Loneliness is one of the less recognised experiences of cancer, and yet there are a number of reasons why it is part of the roller coaster ride. Ridiculous though it may appear to be, cancer carries a stigma, and thus threatens our relationships.
When I was going through my treatment for cancer, I often felt ostracised and cut off from people who had formerly been supportive. Many times I felt their pity, and that in itself drove me to back away from their company. Others that used to visit, stayed away. Some even avoided speaking to me on the phone, when I craved the sound of a human voice.
There were times when I longed to go out and visit or get involved in activities, but I was too sick, too weak, or my immunity was at risk.
If your friend seems to withdraw from company, understand that people on treatment often find their lives controlled by their blood counts. They are not “feeling sorry for themselves”. When their blood counts are too low, which is often the case around the 3rd and 4th days of chemotherapy cycles, they dare not mix with other people.
Folk that would normally reach out to them may think they are rejecting them – or that they are no longer interested in their projects. You can help by standing up for your cancer friend, and educating people as to his or her needs.
There may be times when they are with people, yet realise they don’t understand. There were several occasions when I had family and friends around me, and yet felt out of the conversation, as if I were now a non-person whose opinion didn’t count.
Sometimes people want to help but don’t know how, so they hang back, unintentionally cutting off the interaction. Some may even appear to be afraid of the person with cancer.
Loss of hair or weight, causes a great deal of self-consciousness. The survivor feels different from others, and that is frightening as well as hard to deal with.
Your friend may feel, rightly, that no one understands what he’s going through, and this may cause him to become introverted. At least he knows what he’s feeling, even if he doesn’t always understand. However the turning into himself is not healthy, and as a friend it is your responsibility to help others understand and be more open to his need of fellowship when he’s feeling well enough.
The sense of isolation is increased if the person finds it difficult to talk about his experiences. It becomes easier to say, “I’m fine thank you,” than to launch into an explanation that the person you’re talking to doesn’t want to hear. Another way people deal with this is by finding other reasons why they aren’t themselves. “I didn’t sleep well last night.” “I don’t have my makeup on yet.” “I’ve got a lot on my mind.”
There’s more to the issue than the person feeling unhappy. Researchers suggest that loneliness makes cancer more likely, and also more deadly. Social isolation appears to aggravate cancer growth. According to lead investigator Gretchen Hermes, of Yale University, “There is growing interest in relationships between the environment, emotion and disease. This study offers insight into how the social world gets under the skin.”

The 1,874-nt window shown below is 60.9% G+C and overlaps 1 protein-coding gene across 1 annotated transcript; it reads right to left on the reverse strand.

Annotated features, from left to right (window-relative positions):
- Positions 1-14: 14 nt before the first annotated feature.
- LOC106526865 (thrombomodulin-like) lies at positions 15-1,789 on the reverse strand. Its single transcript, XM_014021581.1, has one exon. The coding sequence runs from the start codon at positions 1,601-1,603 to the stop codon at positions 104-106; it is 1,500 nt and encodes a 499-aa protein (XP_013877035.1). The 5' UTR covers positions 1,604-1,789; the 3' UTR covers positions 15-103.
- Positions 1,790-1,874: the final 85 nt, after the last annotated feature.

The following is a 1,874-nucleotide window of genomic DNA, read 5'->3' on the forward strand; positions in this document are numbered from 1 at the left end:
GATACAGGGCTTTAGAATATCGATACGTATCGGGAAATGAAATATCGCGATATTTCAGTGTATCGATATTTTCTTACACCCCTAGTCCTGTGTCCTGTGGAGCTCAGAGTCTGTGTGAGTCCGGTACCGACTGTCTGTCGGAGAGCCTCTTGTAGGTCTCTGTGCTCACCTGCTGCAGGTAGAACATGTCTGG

The solution is obvious, if not difficult to put into practice.
- Identify the problem, as always, and make an effort to deal with it.
- Encourage your friend to meet up with other people who have, or have had, cancer.This may involve joining a support group, and being free to talk with others who face the same challenge. When I was on treatment, my oncologist discouraged me having interaction in this way, and in doing so did me a great disservice. There are some people for whom this is not a good option, but for the more outgoing person, as I was prior to cancer, it could have made a huge difference to my life and the crippling loneliness I experienced during that time.
- Help them get online. The social networks of today offer a tremendous support for people who are stuck at home without human fellowship. I joined an online support group near the end of my treatment, and found it wonderful. These women whom I never met and have since lost all contact with, shared their hurts, their fears and their needs, with one another. We exchanged cards through the mail, and one woman sent me a handmade “snow girl” all the way from America. Pinned to the snow girl was a beautiful gold pin shaped like a cancer ribbon, with a small pink stone. Although the snow girl has long since gone, I still treasure that pin today.
- Try to find a Christian support group online. There’s something wonderful about being able to request prayer from people that you know aren’t going to judge you for your lack of faith. As your friend heads off for that test or treatment you dread, the knowledge that across the world there are people lifting you up in prayer is a tremendous source of encouragement.
- Register your friend with the American Cancer Society’s Cancer Survivors Network, even if you don’t live in America.
- If your friend doesn’t want to join a group, encourage him to spend time with a close friend or family member, a social worker, professional counselor, or a member of the church who has a gift for working with people in crisis. The less your friend talks about cancer, the more it may become all they think about, and the more lonely they will become. So be prepared to talk endlessly about how your friend feels, why this is how he feels, and what steps you and he can take to conquer the problems. Lessen the drain upon yourself by involving you friend with others, especially those in a similar situation.